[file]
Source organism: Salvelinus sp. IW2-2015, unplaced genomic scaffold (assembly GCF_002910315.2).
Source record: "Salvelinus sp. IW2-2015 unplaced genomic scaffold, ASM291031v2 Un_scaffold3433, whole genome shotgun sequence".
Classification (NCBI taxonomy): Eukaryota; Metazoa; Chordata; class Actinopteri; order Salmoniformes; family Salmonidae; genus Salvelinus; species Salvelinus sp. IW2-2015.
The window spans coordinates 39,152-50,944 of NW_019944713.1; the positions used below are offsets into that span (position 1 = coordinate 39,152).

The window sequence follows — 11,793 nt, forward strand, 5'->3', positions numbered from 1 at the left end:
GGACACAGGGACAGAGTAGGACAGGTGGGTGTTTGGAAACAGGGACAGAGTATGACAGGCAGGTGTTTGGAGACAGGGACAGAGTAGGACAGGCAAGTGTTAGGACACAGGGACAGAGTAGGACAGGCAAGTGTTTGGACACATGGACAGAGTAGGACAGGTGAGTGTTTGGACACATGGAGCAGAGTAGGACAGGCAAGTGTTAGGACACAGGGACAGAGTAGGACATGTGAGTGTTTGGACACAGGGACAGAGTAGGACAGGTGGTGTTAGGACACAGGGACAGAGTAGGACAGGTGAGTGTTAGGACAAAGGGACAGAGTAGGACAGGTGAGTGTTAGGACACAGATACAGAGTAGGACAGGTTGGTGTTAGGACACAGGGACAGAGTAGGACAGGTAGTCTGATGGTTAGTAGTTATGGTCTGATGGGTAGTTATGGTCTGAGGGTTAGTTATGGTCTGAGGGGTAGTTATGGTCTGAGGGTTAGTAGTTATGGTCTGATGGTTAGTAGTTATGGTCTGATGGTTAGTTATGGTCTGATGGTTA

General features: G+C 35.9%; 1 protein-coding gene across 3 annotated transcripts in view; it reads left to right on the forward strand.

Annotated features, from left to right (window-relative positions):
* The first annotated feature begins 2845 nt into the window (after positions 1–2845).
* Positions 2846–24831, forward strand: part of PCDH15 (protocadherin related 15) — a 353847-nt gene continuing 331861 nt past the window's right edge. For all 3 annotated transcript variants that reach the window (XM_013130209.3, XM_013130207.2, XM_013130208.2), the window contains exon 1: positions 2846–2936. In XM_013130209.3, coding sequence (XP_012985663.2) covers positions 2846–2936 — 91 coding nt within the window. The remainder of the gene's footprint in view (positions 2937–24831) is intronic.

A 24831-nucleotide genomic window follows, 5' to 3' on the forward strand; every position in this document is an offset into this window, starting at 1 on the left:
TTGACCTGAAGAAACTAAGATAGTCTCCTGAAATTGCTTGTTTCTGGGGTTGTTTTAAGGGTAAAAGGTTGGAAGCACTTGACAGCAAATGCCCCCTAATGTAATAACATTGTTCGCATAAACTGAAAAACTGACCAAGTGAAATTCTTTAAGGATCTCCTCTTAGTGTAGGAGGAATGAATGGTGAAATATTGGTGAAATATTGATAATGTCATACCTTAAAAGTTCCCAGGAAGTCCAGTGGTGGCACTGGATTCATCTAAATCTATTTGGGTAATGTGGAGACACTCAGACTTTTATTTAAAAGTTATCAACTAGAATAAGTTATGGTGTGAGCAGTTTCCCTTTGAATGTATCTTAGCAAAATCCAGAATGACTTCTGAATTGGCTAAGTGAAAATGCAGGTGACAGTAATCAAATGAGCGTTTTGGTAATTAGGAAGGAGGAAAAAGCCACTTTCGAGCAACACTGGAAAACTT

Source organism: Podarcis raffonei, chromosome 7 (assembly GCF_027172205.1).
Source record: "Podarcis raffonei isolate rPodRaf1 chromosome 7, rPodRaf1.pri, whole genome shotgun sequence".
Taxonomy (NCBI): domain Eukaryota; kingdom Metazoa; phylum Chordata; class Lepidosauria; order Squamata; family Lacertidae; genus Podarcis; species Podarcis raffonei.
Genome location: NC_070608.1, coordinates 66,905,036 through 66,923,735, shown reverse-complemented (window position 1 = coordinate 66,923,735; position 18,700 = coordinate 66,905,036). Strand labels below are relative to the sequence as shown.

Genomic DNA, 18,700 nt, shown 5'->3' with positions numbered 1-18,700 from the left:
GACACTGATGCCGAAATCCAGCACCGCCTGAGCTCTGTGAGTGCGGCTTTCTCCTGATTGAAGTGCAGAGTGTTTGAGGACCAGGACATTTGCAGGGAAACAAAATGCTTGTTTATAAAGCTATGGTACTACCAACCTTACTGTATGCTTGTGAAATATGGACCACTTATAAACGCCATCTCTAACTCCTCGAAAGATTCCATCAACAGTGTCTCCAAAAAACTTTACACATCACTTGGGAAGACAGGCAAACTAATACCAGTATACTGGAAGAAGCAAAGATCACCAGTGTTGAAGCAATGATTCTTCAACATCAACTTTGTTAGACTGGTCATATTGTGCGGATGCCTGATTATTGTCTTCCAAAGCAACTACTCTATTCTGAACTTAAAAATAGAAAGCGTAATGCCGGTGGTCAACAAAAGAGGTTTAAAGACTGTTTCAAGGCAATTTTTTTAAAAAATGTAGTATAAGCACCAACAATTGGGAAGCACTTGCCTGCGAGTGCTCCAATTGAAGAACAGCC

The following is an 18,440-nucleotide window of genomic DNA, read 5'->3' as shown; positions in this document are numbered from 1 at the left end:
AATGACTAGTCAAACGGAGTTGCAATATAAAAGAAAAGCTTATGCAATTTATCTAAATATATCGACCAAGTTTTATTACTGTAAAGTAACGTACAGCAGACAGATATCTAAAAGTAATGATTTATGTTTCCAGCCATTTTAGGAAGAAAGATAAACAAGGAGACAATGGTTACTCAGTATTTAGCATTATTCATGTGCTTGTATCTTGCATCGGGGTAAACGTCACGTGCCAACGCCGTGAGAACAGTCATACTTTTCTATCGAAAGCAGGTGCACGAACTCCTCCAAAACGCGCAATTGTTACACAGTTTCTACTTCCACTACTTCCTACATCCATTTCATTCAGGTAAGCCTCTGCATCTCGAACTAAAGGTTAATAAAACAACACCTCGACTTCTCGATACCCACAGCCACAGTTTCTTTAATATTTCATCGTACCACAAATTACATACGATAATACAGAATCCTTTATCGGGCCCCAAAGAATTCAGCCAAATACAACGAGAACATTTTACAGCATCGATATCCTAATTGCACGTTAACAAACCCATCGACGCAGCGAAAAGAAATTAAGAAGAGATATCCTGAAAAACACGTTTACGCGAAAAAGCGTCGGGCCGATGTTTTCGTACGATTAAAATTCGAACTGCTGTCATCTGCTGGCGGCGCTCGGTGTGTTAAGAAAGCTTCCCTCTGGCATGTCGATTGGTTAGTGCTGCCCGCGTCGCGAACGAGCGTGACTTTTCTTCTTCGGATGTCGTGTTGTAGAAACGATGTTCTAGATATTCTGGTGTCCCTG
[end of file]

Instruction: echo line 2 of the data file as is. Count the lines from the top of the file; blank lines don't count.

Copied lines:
Source record: "Salvelinus sp. IW2-2015 unplaced genomic scaffold, ASM291031v2 Un_scaffold3433, whole genome shotgun sequence".